Tuesday, December 13, 2016

David Talbot

Photo: Sibylla Herbrich

From the editor of the SF Chronicle:

Every retirement of a beloved staffer is a sad occasion, but it’s also a time to reflect on what they have brought to The Chronicle. Chuck has served as a steadfast advocate, calling out politicians and activists when he thought they didn’t have the city’s best interests at heart, moving us to tears with stories around the struggle for marriage equality, and routinely championing the underdog.

The opposite is closer to the truth. "Chuck" often got things wrong and supported every significant City Hall project (See Rooting for the home team).

More from the editor:

We cannot replace Chuck. But next week, we will introduce another columnist who will provoke and inspire: David Talbot has agreed to join us for several months as a Bay Area columnist. David is a longtime San Franciscan, journalist and author...His columns will run three times a week in print and online at SFChronicle.com...Adding David to the staff is proof of our commitment to productive civic discourse. While he is at The Chronicle, we will also increase the frequency of Heather Knight’s “City Insider” column, which will run twice a week. Please look for David’s column and, as always, feel free to let us know what you think.

Only "for several months"? Sounds like a trial run, and both parties are unsure it will work. As a writer Talbot has a different focus that Nevius, since the latter's beat was local politics and issues. Talbot is more like a left-wing version of Debra Saunders, who rarely wrote about local issues and instead provided a conservative view of state and national issues.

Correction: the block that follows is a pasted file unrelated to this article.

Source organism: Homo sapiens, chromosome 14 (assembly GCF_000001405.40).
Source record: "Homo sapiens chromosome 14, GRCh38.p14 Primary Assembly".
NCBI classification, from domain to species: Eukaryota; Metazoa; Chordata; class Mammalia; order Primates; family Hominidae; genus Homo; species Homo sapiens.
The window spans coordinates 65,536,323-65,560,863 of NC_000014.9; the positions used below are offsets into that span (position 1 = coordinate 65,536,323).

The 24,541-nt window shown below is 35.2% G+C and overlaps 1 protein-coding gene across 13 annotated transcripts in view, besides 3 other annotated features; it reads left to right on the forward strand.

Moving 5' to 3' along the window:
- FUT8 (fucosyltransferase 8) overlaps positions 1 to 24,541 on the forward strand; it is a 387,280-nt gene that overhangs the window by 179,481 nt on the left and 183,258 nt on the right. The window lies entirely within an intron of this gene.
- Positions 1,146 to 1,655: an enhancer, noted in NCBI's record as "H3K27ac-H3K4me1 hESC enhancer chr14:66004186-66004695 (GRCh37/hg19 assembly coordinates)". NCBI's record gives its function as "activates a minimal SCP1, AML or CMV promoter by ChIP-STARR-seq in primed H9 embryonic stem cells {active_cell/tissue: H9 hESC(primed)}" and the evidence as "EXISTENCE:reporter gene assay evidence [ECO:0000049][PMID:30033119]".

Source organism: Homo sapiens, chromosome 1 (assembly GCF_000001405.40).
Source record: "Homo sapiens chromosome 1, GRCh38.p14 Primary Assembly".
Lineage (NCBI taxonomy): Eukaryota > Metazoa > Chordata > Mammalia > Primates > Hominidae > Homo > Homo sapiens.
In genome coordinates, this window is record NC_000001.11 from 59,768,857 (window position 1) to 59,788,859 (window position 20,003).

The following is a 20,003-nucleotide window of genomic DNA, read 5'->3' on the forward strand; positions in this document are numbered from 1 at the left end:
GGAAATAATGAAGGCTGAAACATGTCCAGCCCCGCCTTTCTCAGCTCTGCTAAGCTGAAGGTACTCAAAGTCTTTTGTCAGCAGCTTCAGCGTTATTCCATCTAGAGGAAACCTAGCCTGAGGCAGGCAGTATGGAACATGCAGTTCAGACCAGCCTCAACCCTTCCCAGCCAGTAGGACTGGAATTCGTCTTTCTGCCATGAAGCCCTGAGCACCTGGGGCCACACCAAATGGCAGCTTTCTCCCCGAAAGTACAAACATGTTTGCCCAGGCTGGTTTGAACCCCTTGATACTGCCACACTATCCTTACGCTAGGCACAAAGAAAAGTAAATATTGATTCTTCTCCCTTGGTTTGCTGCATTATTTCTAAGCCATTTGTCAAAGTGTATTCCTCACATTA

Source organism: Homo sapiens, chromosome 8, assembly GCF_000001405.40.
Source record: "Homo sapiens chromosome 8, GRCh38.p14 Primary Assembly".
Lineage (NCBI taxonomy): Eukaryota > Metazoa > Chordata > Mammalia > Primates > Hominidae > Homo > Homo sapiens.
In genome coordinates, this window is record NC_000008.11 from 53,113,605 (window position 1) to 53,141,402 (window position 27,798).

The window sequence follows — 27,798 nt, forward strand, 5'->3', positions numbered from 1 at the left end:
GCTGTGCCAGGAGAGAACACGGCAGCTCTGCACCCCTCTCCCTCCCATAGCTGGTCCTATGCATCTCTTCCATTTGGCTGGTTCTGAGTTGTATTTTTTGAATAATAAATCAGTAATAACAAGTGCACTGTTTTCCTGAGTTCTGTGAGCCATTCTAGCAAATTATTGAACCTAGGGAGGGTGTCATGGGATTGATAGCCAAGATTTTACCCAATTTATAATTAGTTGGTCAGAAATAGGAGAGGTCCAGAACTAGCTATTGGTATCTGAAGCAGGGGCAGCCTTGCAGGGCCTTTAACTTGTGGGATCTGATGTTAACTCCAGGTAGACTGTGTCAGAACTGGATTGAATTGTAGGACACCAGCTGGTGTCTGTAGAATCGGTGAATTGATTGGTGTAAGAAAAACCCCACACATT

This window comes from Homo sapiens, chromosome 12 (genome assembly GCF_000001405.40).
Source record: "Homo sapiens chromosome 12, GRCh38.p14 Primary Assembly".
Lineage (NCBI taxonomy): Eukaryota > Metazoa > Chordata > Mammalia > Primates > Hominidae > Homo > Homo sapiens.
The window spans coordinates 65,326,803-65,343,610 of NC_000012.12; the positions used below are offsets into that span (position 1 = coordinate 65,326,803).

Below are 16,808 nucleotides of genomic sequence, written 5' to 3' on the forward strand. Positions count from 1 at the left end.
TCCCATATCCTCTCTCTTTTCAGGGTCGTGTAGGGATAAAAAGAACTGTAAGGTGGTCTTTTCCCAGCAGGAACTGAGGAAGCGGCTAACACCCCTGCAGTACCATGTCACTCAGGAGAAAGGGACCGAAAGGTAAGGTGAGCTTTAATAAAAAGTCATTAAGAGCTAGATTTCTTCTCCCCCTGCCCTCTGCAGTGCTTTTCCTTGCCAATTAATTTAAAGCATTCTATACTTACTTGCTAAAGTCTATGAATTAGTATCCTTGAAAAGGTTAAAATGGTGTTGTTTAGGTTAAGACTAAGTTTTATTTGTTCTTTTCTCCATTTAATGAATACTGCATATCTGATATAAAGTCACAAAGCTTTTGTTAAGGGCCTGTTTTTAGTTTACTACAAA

From Talbot's latest column:

Democratic clubs sprout up around the city pretending to be agents of progressive change, when they are really conduits for corporate “dark money” of murky origin. “They’re poisonous mushrooms,” says political strategist Larry Bush. “This kind of fungi has a long history in San Francisco.” The biggest mushroom of Election Year 2016 was the Robert F. Kennedy Democratic Club. “They’re Ron Conway’s committee du jour, his flavor of the year,” Bush says, referring to the billionaire tech investor and City Hall power broker.

Okay, but how "dark" is Conway's money if everyone knows about it? Even I've blogged about Conway's influence on local politics.

Talbot uses his Kennedy connections to discredit the conservative politics of the RFK Democratic Club:

The RFK Club used this corporate windfall to finance a slate of business-friendly candidates like Wiener and Breed — as well as successful city measures like Proposition Q, the cruel law that lets San Francisco police confiscate homeless people’s tents after giving them 24 hours to move to a shelter. The club also opposed Proposition T, the winning measure that places strong limits on lobbyists’ financial firepower.

Okay again. But I suspect that the city's legal authority under Prop. Q, like the sit-lie law before it, will be exercised sparingly, since it barely got enough votes to pass. Like the sit-lie law, it's more of a statement by city voters than an ordinance City Hall is likely to use much. City voters didn't like the street punks camping out on Haight Street, and they don't like the homeless tent cities South of Market Street.

But it would be interesting to see Talbot dig into the history of the homeless issue in SF and how city progressives completely botched it, paving the way for Gavin Newsom to become mayor. 

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